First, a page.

in the superblock while all metadata blocks still have the UUID set at mkfs
 
time, see [[Manpage/btrfstune|btrfstune(8)]] for more</p>
 
 
<dt>
 
<b>mixed_backref</b>
 
<dd>
 
<p>
 
(since: 2.6.31)
 
</p>
 
<p>the last major disk format change, improved backreferences, now default</p>
 
 
<dt>
 
<b>mixed_groups</b>
 
<dd>
 
<p>
 
(since: 2.6.37)
 
</p>
 
<p>mixed data and metadata block groups, ie. the data and metadata are not
 
separated and occupy the same block groups, this mode is suitable for small
 
volumes as there are no constraints how the remaining space should be used
 
(compared to the split mode, where empty metadata space cannot be used for data
 
and vice versa)</p>
 
<p>on the other hand, the final layout is quite unpredictable and possibly highly
 
fragmented, which means worse performance</p>
 
 
<dt>
 
<b>no_holes</b>
 
<dd>
 
<p>
 
(since: 3.14)
 
</p>
 
<p>improved representation of file extents where holes are not explicitly
 
stored as an extent, saves a few percent of metadata if sparse files are used</p>
 
 
<dt>
 
<b>raid1c34</b>
 
<dd>
 
<p>
 
(since: 5.5)
 
</p>
 
<p>extended RAID1 mode with copies on 3 or 4 devices respectively</p>
 
 
<dt>
 
<b>raid56</b>
 
<dd>
 
<p>
 
(since: 3.9)
 
</p>
 
<p>the filesystem contains or contained a raid56 profile of block groups</p>
 
 
<dt>
 
<b>rmdir_subvol</b>
 
<dd>
 
<p>
 
(since: 4.18)
 
</p>
 
<p>indicate that [http://man7.org/linux/man-pages/man2/rmdir.2.html rmdir(2)] syscall can delete an empty subvolume just like an
 
ordinary directory. Note that this feature only depends on the kernel version.</p>
 
 
<dt>
 
<b>skinny_metadata</b>
 
<dd>
 
<p>
 
(since: 3.10)
 
</p>
 
<p>reduced-size metadata for extent references, saves a few percent of metadata</p>
 
 
<dt>
 
<b>send_stream_version</b>
 
<dd>
 
<p>
 
(since: 5.10)
 
</p>
 
<p>number of the highest supported send stream version</p>
 
 
<dt>
 
<b>supported_checksums</b>
 
<dd>
 
<p>
 
(since: 5.5)
 
</p>
 
<p>list of checksum algorithms supported by the kernel module, the respective
 
modules or built-in implementing the algorithms need to be present to mount
 
the filesystem, see <em>CHECKSUM ALGORITHMS</em></p>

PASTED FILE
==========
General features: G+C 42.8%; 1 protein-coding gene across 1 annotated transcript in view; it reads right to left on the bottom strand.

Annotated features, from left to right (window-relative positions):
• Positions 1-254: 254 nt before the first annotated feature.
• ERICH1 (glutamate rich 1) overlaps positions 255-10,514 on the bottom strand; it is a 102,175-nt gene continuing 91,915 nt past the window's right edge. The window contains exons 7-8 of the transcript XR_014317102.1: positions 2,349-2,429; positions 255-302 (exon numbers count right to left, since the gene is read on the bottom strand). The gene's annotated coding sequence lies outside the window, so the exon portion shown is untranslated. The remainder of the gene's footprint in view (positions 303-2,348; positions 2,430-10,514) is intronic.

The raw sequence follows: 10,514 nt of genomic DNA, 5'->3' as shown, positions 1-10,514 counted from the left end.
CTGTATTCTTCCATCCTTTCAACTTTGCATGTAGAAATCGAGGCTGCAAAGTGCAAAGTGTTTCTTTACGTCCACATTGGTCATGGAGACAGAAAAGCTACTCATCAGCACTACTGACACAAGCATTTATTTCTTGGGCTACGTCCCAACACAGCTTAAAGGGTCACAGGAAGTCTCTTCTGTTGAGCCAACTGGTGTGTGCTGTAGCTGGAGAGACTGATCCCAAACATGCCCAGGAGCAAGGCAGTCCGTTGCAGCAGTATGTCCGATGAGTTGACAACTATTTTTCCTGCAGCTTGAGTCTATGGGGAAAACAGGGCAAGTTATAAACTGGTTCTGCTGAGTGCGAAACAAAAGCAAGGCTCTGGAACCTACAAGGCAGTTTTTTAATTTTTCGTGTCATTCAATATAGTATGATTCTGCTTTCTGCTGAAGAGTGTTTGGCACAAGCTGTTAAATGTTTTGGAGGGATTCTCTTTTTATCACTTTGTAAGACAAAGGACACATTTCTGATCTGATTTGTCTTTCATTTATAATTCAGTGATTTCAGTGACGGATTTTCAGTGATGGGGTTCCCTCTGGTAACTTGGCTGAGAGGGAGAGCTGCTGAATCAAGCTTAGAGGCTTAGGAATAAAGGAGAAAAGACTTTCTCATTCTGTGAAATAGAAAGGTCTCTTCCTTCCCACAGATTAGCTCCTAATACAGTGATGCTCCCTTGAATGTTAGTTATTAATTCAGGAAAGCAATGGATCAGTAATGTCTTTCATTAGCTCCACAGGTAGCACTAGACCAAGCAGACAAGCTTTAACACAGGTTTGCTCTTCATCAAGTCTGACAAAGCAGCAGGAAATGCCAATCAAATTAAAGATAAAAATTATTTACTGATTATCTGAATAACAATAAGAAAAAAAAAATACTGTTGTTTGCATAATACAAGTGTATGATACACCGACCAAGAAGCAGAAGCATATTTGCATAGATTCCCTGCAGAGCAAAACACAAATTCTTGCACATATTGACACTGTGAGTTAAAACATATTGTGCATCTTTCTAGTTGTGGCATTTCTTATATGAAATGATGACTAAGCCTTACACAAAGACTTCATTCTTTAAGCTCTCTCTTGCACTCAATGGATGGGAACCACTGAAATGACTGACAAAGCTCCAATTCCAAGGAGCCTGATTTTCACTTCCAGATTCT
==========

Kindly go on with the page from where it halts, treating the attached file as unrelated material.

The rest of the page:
<dt>
 
<b>supported_sectorsizes</b>
 
<dd>
 
<p>
 
(since: 5.13)
 
</p>
 
<p>list of values that are accepted as sector sizes (<b>mkfs.btrfs --sectorsize</b>) by
 
the running kernel</p>
 
 
<dt>
 
<b>supported_rescue_options</b>
 
<dd>
 
<p>
 
(since: 5.11)
 
</p>
 
<p>list of values for the mount option <em>rescue</em> that are supported by the running
 
kernel, see [[Manpage/btrfs|btrfs(5)]]</p>
 
 
<dt>
 
<b>zoned</b>
 
<dd>
 
<p>
 
(since: 5.12)
 
</p>
 
<p>zoned mode is allocation/write friendly to host-managed zoned devices,
 
allocation space is partitioned into fixed-size zones that must be updated
 
sequentially, see <em>ZONED MODE</em></p>
 
 
</dl>
 
===SWAPFILE SUPPORT===
 
 
<p>The swapfile is supported since kernel 5.0. Use [http://man7.org/linux/man-pages/man8/swapon.8.html swapon(8)] to activate the
 
swapfile. There are some limitations of the implementation in btrfs and linux
 
swap subsystem:</p>
 
<ul>
 
<li>
 
<p>
 
filesystem - must be only single device
 
</p>
 
</li>
 
<li>
 
<p>
 
filesystem - must have only <em>single</em> data profile
 
</p>
 
</li>
 
<li>
 
<p>
 
swapfile - the containing subvolume cannot be snapshotted
 
</p>
 
</li>
 
<li>
 
<p>
 
swapfile - must be preallocated
 
</p>
 
</li>
 
<li>
 
<p>
 
swapfile - must be nodatacow (ie. also nodatasum)
 
</p>
 
</li>
 
<li>
 
<p>
 
swapfile - must not be compressed
 
</p>
 
</li>
 
</ul>
 
<p>The limitations come namely from the COW-based design and mapping layer of
 
blocks that allows the advanced features like relocation and multi-device
 
filesystems. However, the swap subsystem expects simpler mapping and no
 
background changes of the file blocks once they&#8217;ve been attached to swap.</p>
 
<p>With active swapfiles, the following whole-filesystem operations will skip
 
swapfile extents or may fail:</p>
 
<ul>
 
<li>
 
<p>
 
balance - block groups with swapfile extents are skipped and reported, the rest will be processed normally
 
</p>
 
</li>
 
<li>
 
<p>
 
resize grow - unaffected
 
</p>
 
</li>
 
<li>
 
<p>
 
resize shrink - works as long as the extents are outside of the shrunk range
 
</p>
 
</li>
 
<li>
 
<p>
 
device add - a new device does not interfere with existing swapfile and this operation will work, though no new swapfile can be activated afterwards
 
</p>
 
</li>
 
<li>
 
<p>
 
device delete - if the device has been added as above, it can be also deleted
 
</p>
 
</li>
 
<li>
 
<p>
 
device replace - ditto
 
</p>
 
</li>
 
</ul>
 
<p>When there are no active swapfiles and a whole-filesystem exclusive operation
 
is running (ie. balance, device delete, shrink), the swapfiles cannot be
 
temporarily activated. The operation must finish first.</p>
 
<p>To create and activate a swapfile run the following commands:</p>
 
<pre># truncate -s 0 swapfile